African dictators try to snuff out flames of discontent

By By MICHELLE FAUL and ANGUS SHAW | Associated Press

Ethiopia’s 20-year government announced a cap on basic food prices within days of President Zine al Abidine Ben Ali’s flight from Tunisia. Opponents said Saturday the government has rounded up some 200 opposition members in the past week “in a preemptive action to prevent the popular uprising that is sweeping through northern Africa.”

Angola’s ruler of more than 30 years, President Eduardo dos Santos, has used mass troop deployments and arrests to quash a planned pro-democracy protest. Opposition politicians and human rights lawyers in Angola, a virtual one-party state, have been receiving anonymous death threats and the cars of two lawyers were set ablaze.

In Djibouti, riot police moved against an estimated 6,000 people at an opposition political rally on Feb. 18, and opposition politicians said five people were killed and dozens wounded. A second rally planned for March 4 didn’t happen after security forces filled the streets. Opposition leaders have been jailed.

“There is no way anybody can win against him,” opposition leader Abdourahman Boreh said from exile in London, referring to President Ismail Omar Guelleh. “He uses all the power, all the police, all the government instruments and resources, and he uses brutality.”

Uganda’s Conservative Party leader John Ken Lukyamuzi said “it is very possible” the protests will spread to sub-Saharan Africa. In his own country, police fired tear gas against people protesting alleged rigging in last month’s presidential vote that saw incumbent Yoweri Museveni, 66, who has been in power since 1986, win again. He threatened his opponents.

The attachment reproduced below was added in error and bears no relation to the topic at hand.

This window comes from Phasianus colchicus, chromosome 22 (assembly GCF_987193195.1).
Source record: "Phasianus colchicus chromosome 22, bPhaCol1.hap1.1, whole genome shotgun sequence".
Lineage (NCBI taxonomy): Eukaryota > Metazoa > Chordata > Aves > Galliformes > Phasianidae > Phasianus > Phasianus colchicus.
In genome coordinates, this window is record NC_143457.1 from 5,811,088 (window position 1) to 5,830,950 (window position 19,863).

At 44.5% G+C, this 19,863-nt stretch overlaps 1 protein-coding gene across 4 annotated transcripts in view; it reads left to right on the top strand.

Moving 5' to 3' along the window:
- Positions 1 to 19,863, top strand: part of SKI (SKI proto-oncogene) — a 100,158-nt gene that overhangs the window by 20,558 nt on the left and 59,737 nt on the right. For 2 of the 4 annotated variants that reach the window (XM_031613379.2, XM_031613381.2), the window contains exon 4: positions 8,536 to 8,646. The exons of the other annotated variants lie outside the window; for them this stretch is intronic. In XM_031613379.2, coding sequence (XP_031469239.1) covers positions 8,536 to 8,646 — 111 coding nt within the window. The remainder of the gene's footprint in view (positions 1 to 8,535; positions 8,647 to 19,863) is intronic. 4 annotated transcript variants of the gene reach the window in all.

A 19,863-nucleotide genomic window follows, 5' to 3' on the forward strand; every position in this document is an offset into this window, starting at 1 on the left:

“I will deal with them decisively and they will never rise again,” Museveni said, promising at one point to “bang them into jails and that would be the end of the story.”

In Zimbabwe, Jeenah said, people are held back from taking to the streets by fears of the beatings and torture meted out to dissenters, while Mugabe is sustained by the lack of criticism and even support demonstrated by other African leaders.

Ivory Coast threatens to slide back toward civil war since Laurent Gbagbo refused to accept that he lost November elections. As Gbagbo’s intransigence turns the commercial capital, Abidjan, into a war zone, African leaders have been hesitant to intervene militarily. Some who side with Gbagbo are themselves anti-democratic.

If Gbagbo prevails, he would be the third African leader to refuse to accept election results, following the lead of Mugabe and Kenya’s Mwai Kibaki.

It’s a dangerous precedent. More than a dozen presidential elections are scheduled across Africa this year. If winners of free and fair elections are prevented from taking office, the people’s discontent can only build.

(Faul reported from Johannesburg. Associated Press writers Jason Straziuso in Nairobi, Kenya; Godfrey Olukya in Kampala, Uganda; Divine Ntaryike in Douala, Cameroon; and Phathizwe-Chief Zulu in Mbabane, Swaziland contributed to this report.)

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